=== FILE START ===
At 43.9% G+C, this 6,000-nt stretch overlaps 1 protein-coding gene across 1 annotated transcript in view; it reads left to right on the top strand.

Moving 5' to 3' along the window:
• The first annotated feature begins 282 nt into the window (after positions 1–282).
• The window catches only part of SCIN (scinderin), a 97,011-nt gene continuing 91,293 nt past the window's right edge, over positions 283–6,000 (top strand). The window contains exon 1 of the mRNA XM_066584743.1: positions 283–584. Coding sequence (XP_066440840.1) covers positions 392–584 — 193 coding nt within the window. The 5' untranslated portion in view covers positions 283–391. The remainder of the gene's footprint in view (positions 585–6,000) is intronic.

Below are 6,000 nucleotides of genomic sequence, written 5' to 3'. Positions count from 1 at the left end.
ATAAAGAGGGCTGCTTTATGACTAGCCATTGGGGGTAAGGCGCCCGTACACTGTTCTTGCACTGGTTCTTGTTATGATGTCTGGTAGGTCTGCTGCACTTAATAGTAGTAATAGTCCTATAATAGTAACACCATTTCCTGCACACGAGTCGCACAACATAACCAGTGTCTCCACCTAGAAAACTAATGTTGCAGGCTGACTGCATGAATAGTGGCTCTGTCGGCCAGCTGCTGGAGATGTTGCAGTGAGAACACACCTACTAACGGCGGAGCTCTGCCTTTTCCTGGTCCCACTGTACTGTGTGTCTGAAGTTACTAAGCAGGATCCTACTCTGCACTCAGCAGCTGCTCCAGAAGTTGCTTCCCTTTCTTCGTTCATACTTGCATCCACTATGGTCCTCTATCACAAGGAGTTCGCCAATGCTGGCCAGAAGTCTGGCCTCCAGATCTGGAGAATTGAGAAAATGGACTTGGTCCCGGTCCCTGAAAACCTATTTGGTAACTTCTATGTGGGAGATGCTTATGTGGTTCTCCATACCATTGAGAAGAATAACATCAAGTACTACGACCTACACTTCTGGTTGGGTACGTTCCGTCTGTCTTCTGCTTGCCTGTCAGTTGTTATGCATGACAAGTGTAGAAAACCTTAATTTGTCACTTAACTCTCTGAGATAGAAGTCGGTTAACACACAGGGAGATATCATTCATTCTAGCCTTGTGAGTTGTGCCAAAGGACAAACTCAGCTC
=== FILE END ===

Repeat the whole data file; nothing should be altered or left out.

At 43.9% G+C, this 6,000-nt stretch overlaps 1 protein-coding gene across 1 annotated transcript in view; it reads left to right on the top strand.

Moving 5' to 3' along the window:
• The first annotated feature begins 282 nt into the window (after positions 1–282).
• The window catches only part of SCIN (scinderin), a 97,011-nt gene continuing 91,293 nt past the window's right edge, over positions 283–6,000 (top strand). The window contains exon 1 of the mRNA XM_066584743.1: positions 283–584. Coding sequence (XP_066440840.1) covers positions 392–584 — 193 coding nt within the window. The 5' untranslated portion in view covers positions 283–391. The remainder of the gene's footprint in view (positions 585–6,000) is intronic.

Below are 6,000 nucleotides of genomic sequence, written 5' to 3'. Positions count from 1 at the left end.
ATAAAGAGGGCTGCTTTATGACTAGCCATTGGGGGTAAGGCGCCCGTACACTGTTCTTGCACTGGTTCTTGTTATGATGTCTGGTAGGTCTGCTGCACTTAATAGTAGTAATAGTCCTATAATAGTAACACCATTTCCTGCACACGAGTCGCACAACATAACCAGTGTCTCCACCTAGAAAACTAATGTTGCAGGCTGACTGCATGAATAGTGGCTCTGTCGGCCAGCTGCTGGAGATGTTGCAGTGAGAACACACCTACTAACGGCGGAGCTCTGCCTTTTCCTGGTCCCACTGTACTGTGTGTCTGAAGTTACTAAGCAGGATCCTACTCTGCACTCAGCAGCTGCTCCAGAAGTTGCTTCCCTTTCTTCGTTCATACTTGCATCCACTATGGTCCTCTATCACAAGGAGTTCGCCAATGCTGGCCAGAAGTCTGGCCTCCAGATCTGGAGAATTGAGAAAATGGACTTGGTCCCGGTCCCTGAAAACCTATTTGGTAACTTCTATGTGGGAGATGCTTATGTGGTTCTCCATACCATTGAGAAGAATAACATCAAGTACTACGACCTACACTTCTGGTTGGGTACGTTCCGTCTGTCTTCTGCTTGCCTGTCAGTTGTTATGCATGACAAGTGTAGAAAACCTTAATTTGTCACTTAACTCTCTGAGATAGAAGTCGGTTAACACACAGGGAGATATCATTCATTCTAGCCTTGTGAGTTGTGCCAAAGGACAAACTCAGCTC